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‘This is not over’: Britain to ban gatherings of more than six people

The move comes amid mounting concern in the government that COVID-19 cases are rising rapidly again, after restrictions were eased and the public was encouraged to return to work and socialise.

Britain posted almost 6000 new cases of coronavirus over two days this week, reaching daily levels not seen since May. That’s sparked concern in the government the country could follow the paths of Spain and France, where hospitalisations have begun to rise again.

British Prime Minister Boris Johnson on Tuesday.

British Prime Minister Boris Johnson on Tuesday.Credit:Getty Images

“This must be a moment of clarity for us all. This is not over,” Health Secretary Matt Hancock told the House of Commons on Tuesday. “Just because we’ve been through one peak, it doesn’t mean we can’t see another one coming towards our shores.”

Hancock said the government would be tightening enforcement of pandemic rules and stepping up communication on social distancing. He also gave an indication of what areas facing a surge in cases could expect, announcing new restrictions in the northern town of Bolton, including shorter opening hours for pubs.

Johnson warned against complacency, telling his cabinet other countries had recorded increased infections among young people who “had gone on to infect older generations, who had become seriously ill, and it was vital to ensure that did not happen here”, his spokesman, James Slack, said. “The PM wants no complacency from the public.”

Hancock took up the theme, saying that evidence from Bolton had shown an increase in infection rates in the young — who could then infect their parents and grandparents.

Musicians with the Royal Philharmonic Orchestra play on the Spanish Steps at Wembley Park in London on Saturday.

Musicians with the Royal Philharmonic Orchestra play on the Spanish Steps at Wembley Park in London on Saturday.Credit:AP

Johnson is seeking at all costs to avoid a second national lockdown after the first one, which began in March, plunged the economy into its deepest recession in at least a century and pushed the national debt above £2 trillion ($3.5 trillion) for the first time.

Slack said the government would “not hesitate” to take further steps to contain the virus, though he declined to comment on specific measures.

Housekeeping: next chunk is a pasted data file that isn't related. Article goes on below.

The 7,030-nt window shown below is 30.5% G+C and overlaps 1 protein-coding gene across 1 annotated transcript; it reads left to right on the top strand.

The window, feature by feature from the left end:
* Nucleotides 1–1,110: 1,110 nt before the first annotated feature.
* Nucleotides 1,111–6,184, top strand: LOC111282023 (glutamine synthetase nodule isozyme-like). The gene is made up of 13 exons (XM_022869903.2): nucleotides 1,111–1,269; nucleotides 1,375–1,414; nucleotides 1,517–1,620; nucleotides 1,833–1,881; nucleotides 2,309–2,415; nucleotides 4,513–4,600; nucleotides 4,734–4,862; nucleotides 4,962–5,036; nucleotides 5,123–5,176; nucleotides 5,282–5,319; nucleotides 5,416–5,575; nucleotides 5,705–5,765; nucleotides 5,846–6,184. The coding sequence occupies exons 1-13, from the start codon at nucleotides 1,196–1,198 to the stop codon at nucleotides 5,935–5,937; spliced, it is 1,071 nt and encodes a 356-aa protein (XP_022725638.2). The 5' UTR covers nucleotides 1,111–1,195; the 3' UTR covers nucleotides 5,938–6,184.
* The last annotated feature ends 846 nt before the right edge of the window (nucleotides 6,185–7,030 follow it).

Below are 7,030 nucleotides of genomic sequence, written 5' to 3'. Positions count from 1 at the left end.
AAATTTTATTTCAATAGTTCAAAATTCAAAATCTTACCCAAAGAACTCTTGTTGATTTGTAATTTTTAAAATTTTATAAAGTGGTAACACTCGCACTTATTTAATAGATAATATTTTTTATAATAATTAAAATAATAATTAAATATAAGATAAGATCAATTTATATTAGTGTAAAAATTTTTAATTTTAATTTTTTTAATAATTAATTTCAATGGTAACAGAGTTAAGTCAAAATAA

Even with the rise in cases, the government was still trying to encourage people back to what ministers describe as “COVID-secure” workplaces to help the economy to rebound. But central to that strategy is the testing program, which is also coming under pressure just as it’s needed to get on top of local outbreaks.

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Sarah-Jane Marsh, director of testing at NHS Test and Trace, apologised on Tuesday for the fact people were struggling to get tested, blaming a bottleneck at laboratories.

“All of our testing sites have capacity, which is why they don’t look overcrowded, it’s our laboratory processing that is the critical pinch-point,” she said on Twitter. “We are doing all we can to expand quickly.”

The issue of testing has dogged the response since the early days of the pandemic, when a lack of capacity forced the government to halt community tests — a decision officials have since said contributed to the UK suffering the worst death toll in Europe from COVID-19.

Despite building up capability over the summer, availability of tests is still having an impact across government departments. Transport Secretary Grant Shapps acknowledged in the House of Commons on Monday that a shortage meant officials couldn’t use testing to shorten quarantine requirements — a key demand from the travel industry to tackle a slump in demand.

“Pressure on testing is very real,” Shapps told MPs. “I’m not sure we should be prioritising holiday-makers returning to the testing system over, for example, children going back to school. The simple solution is of course to create more testing.”

Jonathan Van Tam, England’s deputy chief medical officer, urged the public to refocus on efforts to stop the spread of the virus to prevent “a bumpy ride over the next few months.”

The seven-day rate of new cases in the UK has risen to 21.3 per 100,000 people, he said, just over the threshold of 20 cases per 100,000 the government uses to help assess whether to impose quarantine rules for other countries.

Van Tam also said that while the hospitalisation and death rates remained comparatively low, the experience of other countries shows infections among young people were likely to filter through to older generations, who are more at risk.

“People have relaxed too much, now is the time for us to re-engage, and to realise that this a continuing threat to us,” he told broadcasters. “The fact that 17 to 21-year-olds are not becoming ill means they are lucky, but they also forget — because the disease is not severe for them — that they are potent spreaders.”

Bloomberg

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